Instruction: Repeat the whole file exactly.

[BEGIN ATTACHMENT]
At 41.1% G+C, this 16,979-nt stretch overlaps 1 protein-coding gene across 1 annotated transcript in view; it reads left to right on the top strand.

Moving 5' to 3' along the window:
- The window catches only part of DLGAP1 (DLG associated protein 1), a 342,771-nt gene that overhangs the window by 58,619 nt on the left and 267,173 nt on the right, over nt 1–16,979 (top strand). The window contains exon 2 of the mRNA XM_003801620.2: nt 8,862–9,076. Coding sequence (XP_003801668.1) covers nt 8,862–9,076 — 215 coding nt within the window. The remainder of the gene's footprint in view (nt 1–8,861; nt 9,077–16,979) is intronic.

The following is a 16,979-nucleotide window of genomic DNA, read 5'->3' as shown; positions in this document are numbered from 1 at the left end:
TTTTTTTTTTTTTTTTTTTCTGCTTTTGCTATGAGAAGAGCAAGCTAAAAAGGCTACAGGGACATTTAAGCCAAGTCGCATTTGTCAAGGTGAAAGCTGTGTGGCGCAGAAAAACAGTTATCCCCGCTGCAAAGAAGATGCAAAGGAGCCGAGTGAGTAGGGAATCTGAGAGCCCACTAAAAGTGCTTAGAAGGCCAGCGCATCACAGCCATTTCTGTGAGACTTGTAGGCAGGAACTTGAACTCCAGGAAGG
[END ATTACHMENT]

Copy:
At 41.1% G+C, this 16,979-nt stretch overlaps 1 protein-coding gene across 1 annotated transcript in view; it reads left to right on the top strand.

Moving 5' to 3' along the window:
- The window catches only part of DLGAP1 (DLG associated protein 1), a 342,771-nt gene that overhangs the window by 58,619 nt on the left and 267,173 nt on the right, over nt 1–16,979 (top strand). The window contains exon 2 of the mRNA XM_003801620.2: nt 8,862–9,076. Coding sequence (XP_003801668.1) covers nt 8,862–9,076 — 215 coding nt within the window. The remainder of the gene's footprint in view (nt 1–8,861; nt 9,077–16,979) is intronic.

The following is a 16,979-nucleotide window of genomic DNA, read 5'->3' as shown; positions in this document are numbered from 1 at the left end:
TTTTTTTTTTTTTTTTTTTCTGCTTTTGCTATGAGAAGAGCAAGCTAAAAAGGCTACAGGGACATTTAAGCCAAGTCGCATTTGTCAAGGTGAAAGCTGTGTGGCGCAGAAAAACAGTTATCCCCGCTGCAAAGAAGATGCAAAGGAGCCGAGTGAGTAGGGAATCTGAGAGCCCACTAAAAGTGCTTAGAAGGCCAGCGCATCACAGCCATTTCTGTGAGACTTGTAGGCAGGAACTTGAACTCCAGGAAGG